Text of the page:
Unlike latent and chronic infections, slow infection may not begin with an acute period of viral multiplication. In a latent viral infection the virus remains in equilibrium with the host for long periods of time before symptoms again appear, but the actual viruses cannot be detected until reactivation of the disease occurs. Examples include infections caused by HSV-1 (fever blisters), HSV-2 (genital herpes), and VZV (chickenpox-shingles). 10. Differentiate between virus, viroid, and prion. A virus is an infectious acellular agent with nucleic acid surrounded by pertinacious capsomeres.
A viroid is an infectious entity affecting plants, its smaller than a virus and it consists of only one strand of RNA. A prion is a pertinacious infectious particle hat lacks nucleic acids and replicates by converting similar normal proteins into new prions. 11. Compare and contrast lysogeny by a prophage and latency by a provirus. The lysogeny infects hosts cells grow and reproduce normally for generations before they lyse. A prophage is an inactive bacteriophage which is inserted into a host’s chromosome. A virus in latency has the ability to lie dormant within a cell. Anti-Infective Drugs 1.
Define the following terms: Chemotherapy: a branch of medical microbiology in which chemicals are studied for their potential to destroy pathogenic microorganisms. Antimicrobial drugs: any compound used to treat infectious disease, may also functions as intermediate level disinfectant. Antibiotic: antimicrobial agent that is produced naturally by an organism. Selective toxicity: principle by which an effective antimicrobial agent must be more toxic to a pathogen than to the pathogen‘s host. Prophylaxis: measures designed to preserve health (as an individual or of society) and prevent the spread of disease. . What are the characteristics of the ideal antimicrobial drug? Selectively toxic to the microbe but non toxic to host cells Microbicidal rather than microbiostatic Relatively soluble and functions even when highly diluted in body fluids Remains potent long enough to act and is not broken down or excreted prematurely Not subject to the development of antimicrobial resistance Complements of assists the activities of the host's defenses Remains active in tissues and body fluids Readily delivered to the site of infection Not excessive in cost
Does not disrupt the host's health by causing allergies or predisposing the host to other infections Quinine Inhibition of cell wall synthesis Inhibition of nucleic acid synthesis, structure or function Inhibition of protein synthesis Disruption of cell membrane structure or function Mechanisms of Drug Action can be a. Inhibition of cell wall synthesis b. Inhibition of nucleic acid (RNA and DNA) structures and function c. Inhibition of protein synthesis d. Interference with cell membrane structure or function e. Inhibition of folic acid synthesis 3.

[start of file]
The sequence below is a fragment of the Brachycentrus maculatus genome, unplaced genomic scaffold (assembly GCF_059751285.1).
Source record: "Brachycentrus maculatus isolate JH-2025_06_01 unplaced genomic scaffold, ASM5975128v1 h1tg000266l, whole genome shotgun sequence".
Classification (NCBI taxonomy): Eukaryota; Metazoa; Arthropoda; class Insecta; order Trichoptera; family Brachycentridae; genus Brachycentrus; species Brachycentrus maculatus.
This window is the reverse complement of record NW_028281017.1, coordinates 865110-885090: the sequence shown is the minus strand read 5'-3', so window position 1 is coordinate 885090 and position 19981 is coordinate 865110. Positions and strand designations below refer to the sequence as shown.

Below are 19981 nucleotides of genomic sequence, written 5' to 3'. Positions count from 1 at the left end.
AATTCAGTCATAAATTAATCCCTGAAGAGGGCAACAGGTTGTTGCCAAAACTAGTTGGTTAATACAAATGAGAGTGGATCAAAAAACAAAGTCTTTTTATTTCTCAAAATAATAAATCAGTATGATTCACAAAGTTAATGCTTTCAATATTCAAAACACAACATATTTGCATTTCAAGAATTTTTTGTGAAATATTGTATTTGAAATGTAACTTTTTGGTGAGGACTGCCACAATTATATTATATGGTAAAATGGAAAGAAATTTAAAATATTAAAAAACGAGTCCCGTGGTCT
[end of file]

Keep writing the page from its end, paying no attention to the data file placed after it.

Briefly describe these mechanisms in your own words, and list the types of medications capable of the mechanisms. Antibiotics that inhibit cell wall synthesis such as penicillin grow under normal circumstances is impossible in the absence of peptidoglycan synthesis. 4. Explain the following: Antibacterial: an antibacterial is a compound or substance that kills or slows down the growth of bacteria. Antifungal: An antifungal capable of destroying fungi. Antiparasitic chemotherapy: destructive to parasites. Antiprotozoal: a medical drug used to fight diseases (malaria) caused by protozoas.
Antihelminthic: medicine used to destroy parasitic worms. Antiviral: drug or treatment used to fight against viruses. 5. Are medications used against helminthes effective for bacterial infections? I would say, yes they can help the bacterial infection because a virus will be stopped from copying itself and the bacteria will soon stop 6. How are synthetic antibacterial drugs different from antibiotics? Antibacterial drugs and antibiotics are one and the same. Synthetic means it's created through chemical reactions instead of organisms. 7. Briefly explain how antiviral agents work.
They work by slowing down the virus from replicating itself. Drugs usually work by interacting with receptors on the surface of cells or enzymes within cells. 8. How does drug resistance develop? When a drug is given and only kills a certain amount of the bacteria, because some might have been a mutation of that bacteria then the bacteria that wasn’t killed is replicated and then that person has a new bacteria in them that is resistant to the drug given. 9. What are some new approaches to antimicrobial therapy? 10. What is susceptibility testing? Susceptibility testing is to predict the in vivo success or failure of antibiotic therapy.
What is the name of the lab? Antibiotic Sensitivity Testing Using The Kirby-Bauer Method. A pathogen is isolated and then identified. Then its tested for sensitivity to a number of antimicrobial agents to help the clinician pick what’s best for the patient. 11. Your pregnant neighbor has a sore throat and tells you that she is taking some tetracycline she had left over from a previous infection. Give 2 reasons why her decision is a poor one. Tetracycline can harm the fetus. When tetracycline is used during pregnancy it can cause the teeth to become permanently stained.